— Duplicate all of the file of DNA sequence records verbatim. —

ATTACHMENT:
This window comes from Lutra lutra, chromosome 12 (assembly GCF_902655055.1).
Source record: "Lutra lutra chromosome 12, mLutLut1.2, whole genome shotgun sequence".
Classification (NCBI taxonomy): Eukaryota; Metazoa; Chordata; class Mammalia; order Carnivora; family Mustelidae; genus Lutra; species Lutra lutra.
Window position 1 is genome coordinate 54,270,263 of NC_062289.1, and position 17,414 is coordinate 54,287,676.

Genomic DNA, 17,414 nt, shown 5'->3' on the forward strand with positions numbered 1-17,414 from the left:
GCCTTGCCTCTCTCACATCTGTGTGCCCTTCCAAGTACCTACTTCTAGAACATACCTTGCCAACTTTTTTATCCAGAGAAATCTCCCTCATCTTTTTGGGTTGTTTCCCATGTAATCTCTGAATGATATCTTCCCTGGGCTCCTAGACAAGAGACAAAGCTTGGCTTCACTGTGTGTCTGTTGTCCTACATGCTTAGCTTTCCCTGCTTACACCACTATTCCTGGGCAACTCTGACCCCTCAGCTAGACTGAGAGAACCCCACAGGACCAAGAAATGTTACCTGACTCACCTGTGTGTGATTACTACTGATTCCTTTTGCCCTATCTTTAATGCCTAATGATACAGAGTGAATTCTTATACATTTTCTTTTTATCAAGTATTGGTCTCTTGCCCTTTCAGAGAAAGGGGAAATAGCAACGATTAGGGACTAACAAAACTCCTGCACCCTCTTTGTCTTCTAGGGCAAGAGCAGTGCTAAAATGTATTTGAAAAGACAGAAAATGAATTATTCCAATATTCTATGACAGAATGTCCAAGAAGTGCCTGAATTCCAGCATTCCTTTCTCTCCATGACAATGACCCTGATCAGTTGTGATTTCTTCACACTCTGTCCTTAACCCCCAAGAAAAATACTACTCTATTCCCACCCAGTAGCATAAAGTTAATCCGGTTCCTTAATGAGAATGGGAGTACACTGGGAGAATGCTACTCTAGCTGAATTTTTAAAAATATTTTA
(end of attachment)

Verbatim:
This window comes from Lutra lutra, chromosome 12 (assembly GCF_902655055.1).
Source record: "Lutra lutra chromosome 12, mLutLut1.2, whole genome shotgun sequence".
Classification (NCBI taxonomy): Eukaryota; Metazoa; Chordata; class Mammalia; order Carnivora; family Mustelidae; genus Lutra; species Lutra lutra.
Window position 1 is genome coordinate 54,270,263 of NC_062289.1, and position 17,414 is coordinate 54,287,676.

Genomic DNA, 17,414 nt, shown 5'->3' on the forward strand with positions numbered 1-17,414 from the left:
GCCTTGCCTCTCTCACATCTGTGTGCCCTTCCAAGTACCTACTTCTAGAACATACCTTGCCAACTTTTTTATCCAGAGAAATCTCCCTCATCTTTTTGGGTTGTTTCCCATGTAATCTCTGAATGATATCTTCCCTGGGCTCCTAGACAAGAGACAAAGCTTGGCTTCACTGTGTGTCTGTTGTCCTACATGCTTAGCTTTCCCTGCTTACACCACTATTCCTGGGCAACTCTGACCCCTCAGCTAGACTGAGAGAACCCCACAGGACCAAGAAATGTTACCTGACTCACCTGTGTGTGATTACTACTGATTCCTTTTGCCCTATCTTTAATGCCTAATGATACAGAGTGAATTCTTATACATTTTCTTTTTATCAAGTATTGGTCTCTTGCCCTTTCAGAGAAAGGGGAAATAGCAACGATTAGGGACTAACAAAACTCCTGCACCCTCTTTGTCTTCTAGGGCAAGAGCAGTGCTAAAATGTATTTGAAAAGACAGAAAATGAATTATTCCAATATTCTATGACAGAATGTCCAAGAAGTGCCTGAATTCCAGCATTCCTTTCTCTCCATGACAATGACCCTGATCAGTTGTGATTTCTTCACACTCTGTCCTTAACCCCCAAGAAAAATACTACTCTATTCCCACCCAGTAGCATAAAGTTAATCCGGTTCCTTAATGAGAATGGGAGTACACTGGGAGAATGCTACTCTAGCTGAATTTTTAAAAATATTTTA